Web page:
Fighting corruption can be a lonely and dangerous business. That is one reason why people interested in doing so are meeting this week at the annual World Forum on Governance in Prague. The gathering brings together thinkers from the public and private sectors to discuss ways to push for better governance, especially in societies in transition. RFE/RL spoke with one attendee, Senior U.S. District Judge Mark Wolf, about the meeting and its aims.
RFE/RL: What are some of the elements in society that can be mobilized against problems like corruption, and how can they make a difference?
Judge Mark Wolf: The World Forum on Governance is really the response to your question. The American ambassador [to the Czech Republic] Norman Eisen was a determined foe of corruption in the United States and was President [Barack] Obama's ethics advisor in the White House before he became ambassador in Prague. When he came here, he recognized that the Czech Republic, but certainly the former Soviet countries and many other countries throughout the world, needed the combination of resources that are deployed in the United States to combat corruption and promote good governance. And the forum itself is an exemplar. It is run by the Brookings Institution, a private think tank [in Washington, D.C.], in collaboration with Ambassador Eisen, so it is a model public-private partnership.
Wolf: [The Forum] brings together not just perhaps what I would call the usual suspects. I am a federal judge and often I speak around the world on panels with people who are professionally engaged in combatting corruption from the United Nations, from the OECD, and from the European Union, but the World Forum on Governance in my experience is unique because it brings together the people I have just mentioned, but also representatives of NGOs and especially leaders of the business community. So, the NGOs, to some extent the faith-based community, the business community, governments, because there are government officials from many countries who attend the forum, and people professionally engaged in combatting corruption. The premise of the forum, which I think is correct, is that there are a lot of resources and people interested in combatting corruption but often they operate in silos and there is the potential for the whole to be far more formidable than the sum of its parts.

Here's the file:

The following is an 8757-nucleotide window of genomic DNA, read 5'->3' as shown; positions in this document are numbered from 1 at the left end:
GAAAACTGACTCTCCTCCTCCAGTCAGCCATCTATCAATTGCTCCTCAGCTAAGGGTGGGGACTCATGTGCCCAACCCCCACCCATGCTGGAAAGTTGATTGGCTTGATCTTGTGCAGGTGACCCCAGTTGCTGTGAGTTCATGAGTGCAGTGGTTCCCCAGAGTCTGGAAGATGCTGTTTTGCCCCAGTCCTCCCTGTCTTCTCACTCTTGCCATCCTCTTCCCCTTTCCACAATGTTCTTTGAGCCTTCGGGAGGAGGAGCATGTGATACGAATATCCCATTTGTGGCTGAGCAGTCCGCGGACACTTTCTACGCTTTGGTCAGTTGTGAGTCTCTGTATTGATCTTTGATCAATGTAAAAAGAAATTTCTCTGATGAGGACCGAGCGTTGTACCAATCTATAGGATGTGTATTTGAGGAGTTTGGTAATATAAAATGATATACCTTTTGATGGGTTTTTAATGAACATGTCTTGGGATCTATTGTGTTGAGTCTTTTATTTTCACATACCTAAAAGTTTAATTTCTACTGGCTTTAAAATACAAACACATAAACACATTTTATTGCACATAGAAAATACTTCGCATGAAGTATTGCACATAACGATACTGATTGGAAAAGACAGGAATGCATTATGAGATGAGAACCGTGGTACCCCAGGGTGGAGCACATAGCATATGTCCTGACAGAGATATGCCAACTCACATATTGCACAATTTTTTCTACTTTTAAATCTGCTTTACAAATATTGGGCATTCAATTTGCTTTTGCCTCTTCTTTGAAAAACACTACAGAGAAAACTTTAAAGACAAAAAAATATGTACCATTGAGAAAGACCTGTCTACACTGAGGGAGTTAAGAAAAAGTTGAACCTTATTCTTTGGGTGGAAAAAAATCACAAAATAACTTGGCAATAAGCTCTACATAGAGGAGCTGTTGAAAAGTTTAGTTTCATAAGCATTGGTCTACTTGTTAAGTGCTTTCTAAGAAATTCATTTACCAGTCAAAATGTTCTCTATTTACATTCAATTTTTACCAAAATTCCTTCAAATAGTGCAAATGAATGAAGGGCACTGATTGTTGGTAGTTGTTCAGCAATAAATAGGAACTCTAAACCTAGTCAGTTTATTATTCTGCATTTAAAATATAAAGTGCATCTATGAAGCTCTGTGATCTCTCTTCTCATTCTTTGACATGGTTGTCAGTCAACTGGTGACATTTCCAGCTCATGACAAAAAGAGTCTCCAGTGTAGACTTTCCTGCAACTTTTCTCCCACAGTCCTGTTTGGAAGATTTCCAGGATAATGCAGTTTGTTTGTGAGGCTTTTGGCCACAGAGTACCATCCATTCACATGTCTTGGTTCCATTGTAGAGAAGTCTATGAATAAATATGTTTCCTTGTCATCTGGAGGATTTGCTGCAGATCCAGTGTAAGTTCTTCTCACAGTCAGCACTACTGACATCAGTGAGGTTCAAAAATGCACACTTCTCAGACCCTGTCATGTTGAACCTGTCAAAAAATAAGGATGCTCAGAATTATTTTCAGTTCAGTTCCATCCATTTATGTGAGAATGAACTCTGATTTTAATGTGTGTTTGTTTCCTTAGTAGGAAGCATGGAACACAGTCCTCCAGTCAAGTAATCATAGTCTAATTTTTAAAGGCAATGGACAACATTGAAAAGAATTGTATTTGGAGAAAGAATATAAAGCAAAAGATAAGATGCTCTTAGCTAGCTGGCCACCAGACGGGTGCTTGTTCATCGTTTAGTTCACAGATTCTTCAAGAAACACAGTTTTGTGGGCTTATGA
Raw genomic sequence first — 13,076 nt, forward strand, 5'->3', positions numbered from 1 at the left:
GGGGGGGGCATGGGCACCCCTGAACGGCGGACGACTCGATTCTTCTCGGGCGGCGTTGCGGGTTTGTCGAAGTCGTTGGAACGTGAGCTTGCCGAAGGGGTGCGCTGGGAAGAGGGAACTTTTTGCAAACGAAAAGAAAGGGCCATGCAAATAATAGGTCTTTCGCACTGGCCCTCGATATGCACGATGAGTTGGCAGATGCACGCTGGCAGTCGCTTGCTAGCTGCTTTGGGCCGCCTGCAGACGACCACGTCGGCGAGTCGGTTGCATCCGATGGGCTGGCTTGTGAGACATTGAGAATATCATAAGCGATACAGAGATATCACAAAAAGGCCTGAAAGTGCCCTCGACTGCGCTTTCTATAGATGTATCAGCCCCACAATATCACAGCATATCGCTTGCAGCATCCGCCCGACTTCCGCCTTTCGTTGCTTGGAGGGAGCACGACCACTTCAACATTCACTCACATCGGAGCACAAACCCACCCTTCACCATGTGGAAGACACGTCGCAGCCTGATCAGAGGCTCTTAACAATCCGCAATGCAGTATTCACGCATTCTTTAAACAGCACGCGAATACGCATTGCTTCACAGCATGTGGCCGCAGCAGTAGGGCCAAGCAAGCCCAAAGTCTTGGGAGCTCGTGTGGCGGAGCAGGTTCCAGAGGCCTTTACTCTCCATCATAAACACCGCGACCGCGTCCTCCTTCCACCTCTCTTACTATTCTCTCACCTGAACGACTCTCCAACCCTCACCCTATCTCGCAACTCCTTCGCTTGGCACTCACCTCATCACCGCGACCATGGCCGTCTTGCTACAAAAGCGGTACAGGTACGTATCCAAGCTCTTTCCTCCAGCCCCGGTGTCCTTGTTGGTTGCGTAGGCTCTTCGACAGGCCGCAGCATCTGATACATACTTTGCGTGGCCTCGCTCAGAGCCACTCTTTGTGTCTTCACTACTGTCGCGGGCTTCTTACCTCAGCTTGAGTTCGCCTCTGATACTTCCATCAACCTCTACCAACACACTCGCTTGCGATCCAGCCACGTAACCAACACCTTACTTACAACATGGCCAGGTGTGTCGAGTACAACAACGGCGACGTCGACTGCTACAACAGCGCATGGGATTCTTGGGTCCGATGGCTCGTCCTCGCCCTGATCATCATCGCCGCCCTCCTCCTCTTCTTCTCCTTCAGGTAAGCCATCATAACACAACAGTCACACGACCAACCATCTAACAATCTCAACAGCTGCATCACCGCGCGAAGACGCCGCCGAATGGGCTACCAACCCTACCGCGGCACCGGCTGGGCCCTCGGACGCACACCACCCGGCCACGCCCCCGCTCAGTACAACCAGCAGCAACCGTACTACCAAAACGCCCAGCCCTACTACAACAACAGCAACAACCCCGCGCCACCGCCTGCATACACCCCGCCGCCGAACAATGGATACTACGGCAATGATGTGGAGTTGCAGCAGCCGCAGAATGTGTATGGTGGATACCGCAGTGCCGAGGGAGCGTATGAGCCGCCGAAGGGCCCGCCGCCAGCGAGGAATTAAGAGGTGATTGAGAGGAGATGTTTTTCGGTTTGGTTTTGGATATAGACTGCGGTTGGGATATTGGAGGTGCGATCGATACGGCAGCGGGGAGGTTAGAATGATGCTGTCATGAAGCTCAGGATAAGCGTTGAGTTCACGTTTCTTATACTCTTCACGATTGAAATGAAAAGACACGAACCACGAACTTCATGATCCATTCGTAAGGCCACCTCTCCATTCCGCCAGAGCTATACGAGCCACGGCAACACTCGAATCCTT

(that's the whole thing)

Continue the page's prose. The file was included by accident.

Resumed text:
RFE/RL: How do you get these people -- such as public policy groups, social organizations, the media, the business community -- to work together and generate a collective power for change?
Wolf: Human relationships and personal contacts are very important. When people meet at the forum, sometimes they meet people from their own countries, and sometimes they meet people from neighboring countries who are confronting common problems. They get connected with each other and they also realize that there are counterparts to the people at the forum in their own communities and countries.
RFE/RL: The World Forum on Governance is held annually in Prague, the capital of a country that joined the European Union 10 years ago in the company of a number of other former satellites of the Soviet Union. What is it about Prague's history that makes it the venue for this gathering?
Wolf: The experience of the Czech government in the last 10 years and many of the other new EU nations offers important lessons for each other, and Ambassador Eisen and his colleagues quickly recognized that Prague was a superb hub potentially for these anti-corruption efforts throughout the region and indeed throughout the world. The Czech Republic has made progress, although there is more progress to be made. But people will come here and comfortably learn from each other. And the experience of the Czech Republic is much more significant for people from Slovakia and Hungary, or Romania and Poland, than the experience of the United States.
RFE/RL: The world as a whole has become a smaller place with the incredibly rapid growth of communications technology, and people in many parts of the globe are now well-informed enough to compare their governments with other models. Do you think this has led to rising expectations in many countries for better governance?
Wolf: Definitely. I think it is not possible for any country to keep its people completely ignorant of what is going on in the rest of the world and indeed what is going on in their own country. So, I think that the internet and advancing technologies have been a very powerful instrument. One of the things I have learned over the last couple of years is that there is now a younger generation of corruption fighters who use the internet in a very significant way. Of course, this is what brought [Aleksei] Navalny to prominence in Russia but he has counterparts in countries throughout the world.